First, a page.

It is easy to show that, for two fixed real numbers $\alpha, \beta > 0$, the sequences given by $a_ 1 = \frac{\alpha + \beta }{2}$, $ g_1 = \sqrt{\alpha\beta}$, and $a_{n+1} = \frac{a_n + g_n}{2}$, $g_{n+1} = \sqrt{a_ng_n}$ are both convergent and that $\lim_{n \rightarrow \infty} a_n = \lim_{n \rightarrow \infty} g_n$. Let's call this limit $\operatorname{agm}(\alpha, \beta)$. I am convinced that the number $\operatorname{agm}(1,2)$ is irrational, but I don't know how to prove it.

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    $\begingroup$ What is $b_n$ in $a_{n + 1} = \frac{a_n + b_n}2$? Should it be $g_n$? $\endgroup$ – LSpice Apr 16 at 19:31
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    $\begingroup$ It boils down to understand if some complete elliptic integral of the first kind is irrational. In fact, $$\operatorname{agm}(1, \, 2)=\frac{\pi}{4} \cdot 3 K\left(-\frac{1}{3}\right)^{-1}.$$ Numerical computations seem to suggest so. $\endgroup$ – Francesco Polizzi Apr 16 at 19:34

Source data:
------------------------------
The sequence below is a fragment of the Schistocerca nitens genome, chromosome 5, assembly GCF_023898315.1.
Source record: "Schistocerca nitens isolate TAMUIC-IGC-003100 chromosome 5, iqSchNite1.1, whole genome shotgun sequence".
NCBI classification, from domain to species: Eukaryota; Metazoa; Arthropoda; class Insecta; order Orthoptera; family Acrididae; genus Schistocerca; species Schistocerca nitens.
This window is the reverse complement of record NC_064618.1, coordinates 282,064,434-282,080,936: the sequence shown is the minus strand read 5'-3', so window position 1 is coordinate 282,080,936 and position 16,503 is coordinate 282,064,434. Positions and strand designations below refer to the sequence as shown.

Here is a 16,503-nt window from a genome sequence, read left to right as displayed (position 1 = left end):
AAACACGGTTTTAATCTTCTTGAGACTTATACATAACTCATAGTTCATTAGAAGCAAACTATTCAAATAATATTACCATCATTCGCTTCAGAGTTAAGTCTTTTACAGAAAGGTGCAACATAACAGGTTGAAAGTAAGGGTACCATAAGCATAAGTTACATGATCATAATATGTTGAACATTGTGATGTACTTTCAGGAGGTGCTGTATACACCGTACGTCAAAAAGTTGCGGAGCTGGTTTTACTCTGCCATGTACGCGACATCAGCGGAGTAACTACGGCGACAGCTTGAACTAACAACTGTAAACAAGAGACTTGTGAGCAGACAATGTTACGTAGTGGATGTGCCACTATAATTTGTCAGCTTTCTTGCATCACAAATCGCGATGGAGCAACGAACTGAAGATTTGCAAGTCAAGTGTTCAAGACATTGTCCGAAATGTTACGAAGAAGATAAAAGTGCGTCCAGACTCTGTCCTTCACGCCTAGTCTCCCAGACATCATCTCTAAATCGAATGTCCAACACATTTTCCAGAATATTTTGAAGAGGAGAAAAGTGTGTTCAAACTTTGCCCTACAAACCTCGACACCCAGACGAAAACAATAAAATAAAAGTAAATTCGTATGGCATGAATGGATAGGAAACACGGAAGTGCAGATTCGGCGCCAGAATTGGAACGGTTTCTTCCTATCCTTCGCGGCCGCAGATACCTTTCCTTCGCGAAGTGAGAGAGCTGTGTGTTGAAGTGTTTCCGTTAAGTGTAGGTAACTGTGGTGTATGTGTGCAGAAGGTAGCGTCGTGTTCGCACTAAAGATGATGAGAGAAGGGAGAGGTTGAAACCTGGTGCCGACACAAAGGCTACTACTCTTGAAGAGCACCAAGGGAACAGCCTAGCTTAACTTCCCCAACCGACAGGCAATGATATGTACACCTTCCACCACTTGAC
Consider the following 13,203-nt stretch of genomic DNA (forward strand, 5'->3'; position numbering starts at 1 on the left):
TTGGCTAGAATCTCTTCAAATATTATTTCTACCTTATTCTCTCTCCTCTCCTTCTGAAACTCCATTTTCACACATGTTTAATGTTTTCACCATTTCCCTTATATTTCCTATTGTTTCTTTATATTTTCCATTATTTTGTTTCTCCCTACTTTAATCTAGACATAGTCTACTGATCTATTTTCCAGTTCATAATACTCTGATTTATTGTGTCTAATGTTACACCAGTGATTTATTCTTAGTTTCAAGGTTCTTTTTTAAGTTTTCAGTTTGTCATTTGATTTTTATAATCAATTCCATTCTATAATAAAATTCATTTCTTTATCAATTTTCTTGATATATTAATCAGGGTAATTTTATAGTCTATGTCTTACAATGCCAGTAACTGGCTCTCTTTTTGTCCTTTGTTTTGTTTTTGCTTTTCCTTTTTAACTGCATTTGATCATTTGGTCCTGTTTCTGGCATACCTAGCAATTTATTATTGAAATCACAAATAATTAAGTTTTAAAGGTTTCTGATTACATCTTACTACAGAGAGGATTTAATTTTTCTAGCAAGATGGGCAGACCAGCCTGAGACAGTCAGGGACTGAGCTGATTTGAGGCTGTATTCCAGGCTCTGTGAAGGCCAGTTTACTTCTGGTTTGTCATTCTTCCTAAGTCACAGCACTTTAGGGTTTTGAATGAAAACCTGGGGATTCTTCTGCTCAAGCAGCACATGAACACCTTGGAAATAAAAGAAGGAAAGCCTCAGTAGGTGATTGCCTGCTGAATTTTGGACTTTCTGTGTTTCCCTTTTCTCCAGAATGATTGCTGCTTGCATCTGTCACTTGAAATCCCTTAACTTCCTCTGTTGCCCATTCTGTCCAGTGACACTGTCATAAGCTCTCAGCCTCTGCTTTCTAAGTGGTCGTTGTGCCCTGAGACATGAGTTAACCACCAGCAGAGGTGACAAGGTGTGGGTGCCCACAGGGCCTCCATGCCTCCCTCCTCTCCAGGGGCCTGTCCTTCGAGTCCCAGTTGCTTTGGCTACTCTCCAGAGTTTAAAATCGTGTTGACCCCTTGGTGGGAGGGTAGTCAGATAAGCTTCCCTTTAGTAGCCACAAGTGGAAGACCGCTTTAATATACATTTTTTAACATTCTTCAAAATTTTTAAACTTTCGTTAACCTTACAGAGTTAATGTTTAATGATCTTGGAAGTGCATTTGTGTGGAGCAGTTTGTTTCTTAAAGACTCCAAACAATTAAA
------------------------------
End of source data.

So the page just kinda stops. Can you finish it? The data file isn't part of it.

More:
• $\begingroup$ I agree with Francisco. It would be truly remarkable if $$ \frac{\pi}{4} \cdot 3 K\left(-\frac{1}{3}\right)^{-1}\qquad\text{is rational} \tag1$$ Note $K(1/3) = K(-1/3)$. And $(1)$ holds if and only if $K(1/3)$ is a rational multiple of $\pi$. $\endgroup$ – Gerald Edgar Apr 16 at 20:35
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    $\begingroup$ For some $k$ called singular values, the complete elliptic integral $K(k)$ can be expressed using $\pi$ and the $\Gamma$ function at rational arguments. These $k$ are algebraic numbers but the following table does not include any rational $k$: mathworld.wolfram.com/EllipticLambdaFunction.html $\endgroup$ – François Brunault Apr 16 at 23:11
  • $\begingroup$ Perhaps studying the symmetries of the considered elliptic integral could help determine the structure of $\mathbb{Q}(K(1/p))$ for $p$ a prime number. $\endgroup$ – Sylvain JULIEN Apr 17 at 11:34

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